Reply
      1. Fagstein Post author

        It’s not the “national” capital, but the ***FEDERAL*** (emphasis mine) capital.

        I realize you have a bug up your butt about Canada not being a nation, but it’s called the National Capital Region, whether you like it or not.

        Reply
        1. Jean Naimard

          Ottawa is the place where her majesty’s federal government of the dominion of Canada is and where the federal parliament sits (if it walks and quacks…) so it may not be THE federal capital, but nevertheless, it’s a federal capital.

          Reply
      2. Westerner

        “Of course, as a frenchman exposed to the legendary english hypocrisy, this comes as no surprise at all.”

        I didn’t know that you were from France?? Do you have dual citizenship or are you just an imitation?

        Reply
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  13. Pier-André Bouchard

    Hi,
    let me say first that I haven’t read the comments, so if I repeat someone else’s comment, tell me to shut the hell up. Second, let me say that I’m a french Québécois (apologies for the bad english), I don’t know that much of the english/french cleavage except for what I read in the papers, and I also believe that a fully bilingual mayor would be better than an unilingual one, although I think Montréal is and should be a primarly french city.

    I also recognise that I pay whatever I buy with my “bilingual” money (money has no language but money, in my sense, but that is another story) and that so far, there are not many issues to debate about, so on and so forth.

    That being said, I really don’t think all of this matters. In fact, I think it could matter in another election, but not this one. Perhaps I’m naive, but I think this election is about nothing but corruption. That is, how Mayor Tremblay spend of our money in an inefficient and illegal way.

    That is the ball game. If I were an anglophone, I would prefer Harel (with a translator) to Tremblay (with handcuffs).

    This is what puzzles me the most. I mean, come on, 6% ? Is this what’s worth of how our money is spent ? I would agree that a sovereignist mayor would help the cause, but I don’t think it would change that much. And what I know for sure is that this is not what is at stake right now. Morover, I do not agree that voting for Mr Bergeron is a vote against Tremblay. Everybody can do the electoral math : splitting the vote helps Tremblay.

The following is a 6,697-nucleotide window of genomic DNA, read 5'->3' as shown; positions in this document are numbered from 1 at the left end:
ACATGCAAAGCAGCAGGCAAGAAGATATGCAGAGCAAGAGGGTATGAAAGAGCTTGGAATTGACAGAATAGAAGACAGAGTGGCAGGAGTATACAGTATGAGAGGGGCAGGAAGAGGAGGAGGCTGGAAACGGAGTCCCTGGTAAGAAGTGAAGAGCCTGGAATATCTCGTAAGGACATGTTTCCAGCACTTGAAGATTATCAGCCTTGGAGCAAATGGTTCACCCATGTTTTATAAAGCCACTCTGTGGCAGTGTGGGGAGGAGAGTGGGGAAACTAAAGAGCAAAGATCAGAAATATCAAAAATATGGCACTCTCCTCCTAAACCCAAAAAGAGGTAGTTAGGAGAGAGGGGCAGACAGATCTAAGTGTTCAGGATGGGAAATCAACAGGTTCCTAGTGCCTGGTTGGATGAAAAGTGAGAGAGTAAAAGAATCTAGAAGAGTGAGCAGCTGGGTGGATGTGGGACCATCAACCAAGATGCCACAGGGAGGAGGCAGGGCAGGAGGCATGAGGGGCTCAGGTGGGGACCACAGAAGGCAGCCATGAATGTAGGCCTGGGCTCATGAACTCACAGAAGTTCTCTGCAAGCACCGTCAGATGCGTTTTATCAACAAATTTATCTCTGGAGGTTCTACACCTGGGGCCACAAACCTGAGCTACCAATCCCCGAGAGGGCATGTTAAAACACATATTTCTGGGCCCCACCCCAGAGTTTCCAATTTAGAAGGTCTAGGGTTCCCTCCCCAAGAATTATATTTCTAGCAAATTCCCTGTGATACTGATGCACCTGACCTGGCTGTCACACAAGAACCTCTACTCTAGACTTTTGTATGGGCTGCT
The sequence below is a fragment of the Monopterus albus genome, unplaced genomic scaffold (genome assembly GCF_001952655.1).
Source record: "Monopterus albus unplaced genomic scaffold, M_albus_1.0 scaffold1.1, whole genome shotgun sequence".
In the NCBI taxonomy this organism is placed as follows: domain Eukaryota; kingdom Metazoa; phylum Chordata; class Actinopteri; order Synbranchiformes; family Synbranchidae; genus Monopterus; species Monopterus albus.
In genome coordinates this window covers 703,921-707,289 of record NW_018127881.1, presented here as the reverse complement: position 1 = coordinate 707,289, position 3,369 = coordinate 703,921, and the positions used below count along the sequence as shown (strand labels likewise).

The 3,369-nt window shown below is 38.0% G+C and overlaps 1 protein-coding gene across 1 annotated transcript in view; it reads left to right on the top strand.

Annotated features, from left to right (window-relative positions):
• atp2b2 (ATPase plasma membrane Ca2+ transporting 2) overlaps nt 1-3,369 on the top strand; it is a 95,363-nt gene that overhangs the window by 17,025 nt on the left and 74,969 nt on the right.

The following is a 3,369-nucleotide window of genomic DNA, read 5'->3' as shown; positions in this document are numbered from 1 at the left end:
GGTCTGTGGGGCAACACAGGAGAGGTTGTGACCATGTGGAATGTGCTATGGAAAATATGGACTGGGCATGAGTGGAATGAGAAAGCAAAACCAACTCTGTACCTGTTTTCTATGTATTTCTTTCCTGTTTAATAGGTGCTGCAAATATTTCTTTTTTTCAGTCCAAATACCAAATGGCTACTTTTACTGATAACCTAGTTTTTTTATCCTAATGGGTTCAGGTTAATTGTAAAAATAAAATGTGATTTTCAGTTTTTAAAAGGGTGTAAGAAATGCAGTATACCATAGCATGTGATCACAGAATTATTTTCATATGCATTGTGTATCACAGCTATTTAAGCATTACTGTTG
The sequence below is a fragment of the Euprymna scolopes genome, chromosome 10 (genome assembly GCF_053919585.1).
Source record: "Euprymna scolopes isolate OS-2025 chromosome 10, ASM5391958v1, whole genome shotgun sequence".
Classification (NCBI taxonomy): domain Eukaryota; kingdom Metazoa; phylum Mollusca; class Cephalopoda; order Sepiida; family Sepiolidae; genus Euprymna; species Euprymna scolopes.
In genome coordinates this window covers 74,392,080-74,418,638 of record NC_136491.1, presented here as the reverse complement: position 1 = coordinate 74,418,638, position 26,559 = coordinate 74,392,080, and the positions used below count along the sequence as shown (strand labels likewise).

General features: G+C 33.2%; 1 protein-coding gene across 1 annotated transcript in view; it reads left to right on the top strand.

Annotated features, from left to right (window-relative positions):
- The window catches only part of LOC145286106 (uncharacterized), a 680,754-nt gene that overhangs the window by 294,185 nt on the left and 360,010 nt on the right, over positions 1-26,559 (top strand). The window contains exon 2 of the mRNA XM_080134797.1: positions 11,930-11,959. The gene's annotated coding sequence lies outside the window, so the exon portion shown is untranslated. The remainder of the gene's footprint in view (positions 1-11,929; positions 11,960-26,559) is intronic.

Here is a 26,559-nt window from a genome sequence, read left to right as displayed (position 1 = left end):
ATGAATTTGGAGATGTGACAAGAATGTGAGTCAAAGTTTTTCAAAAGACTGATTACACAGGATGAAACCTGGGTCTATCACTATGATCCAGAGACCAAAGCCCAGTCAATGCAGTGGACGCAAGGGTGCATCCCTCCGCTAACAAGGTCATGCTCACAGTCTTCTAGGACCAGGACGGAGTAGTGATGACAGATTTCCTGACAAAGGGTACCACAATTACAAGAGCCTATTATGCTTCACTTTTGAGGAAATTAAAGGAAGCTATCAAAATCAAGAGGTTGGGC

Perhaps I’m naïve. Maybe Harel will be as corrupted as Tremblay. But “maybe” is the keyword here. With Tremblay, we know for sure.

    So maybe we should go ahead and talk about issues. I also hope for electoral platforms. But I also hope that these amounts of our money are worth more that a tiny 6% of the english community. On this, my only hope is that we are brothers in arms.

    Cordialement,

    Pier-André Bouchard St-Amant

    P.S. : The “name” box in the comment form does not allow for names with more than 20 characters. As my very french name has 26, I demand justice. :P

    Reply
    1. Fagstein Post author

      I think anglos’ dislike of Harel is probably more instinctual than rational, but it’s not just based on her inability to speak English. It’s partly based on her apparent dismissal of the anglo population (whether that perception is real or not), her militant support for sovereignty and the forced municipal mergers she instituted as municipal affairs minister. These are the only things anglos know about her, and all three are pretty bad.

      As for Tremblay, his administration is buried fairly deeply in scandal, but other than some perhaps questionable minor expenses he billed his party, Tremblay himself has not been caught in any serious trouble. Until that happens, some may hold their noses and vote for him, seeing Harel as undesirable and Bergeron and the others as politically immature.

      Reply
      1. Jean Naimard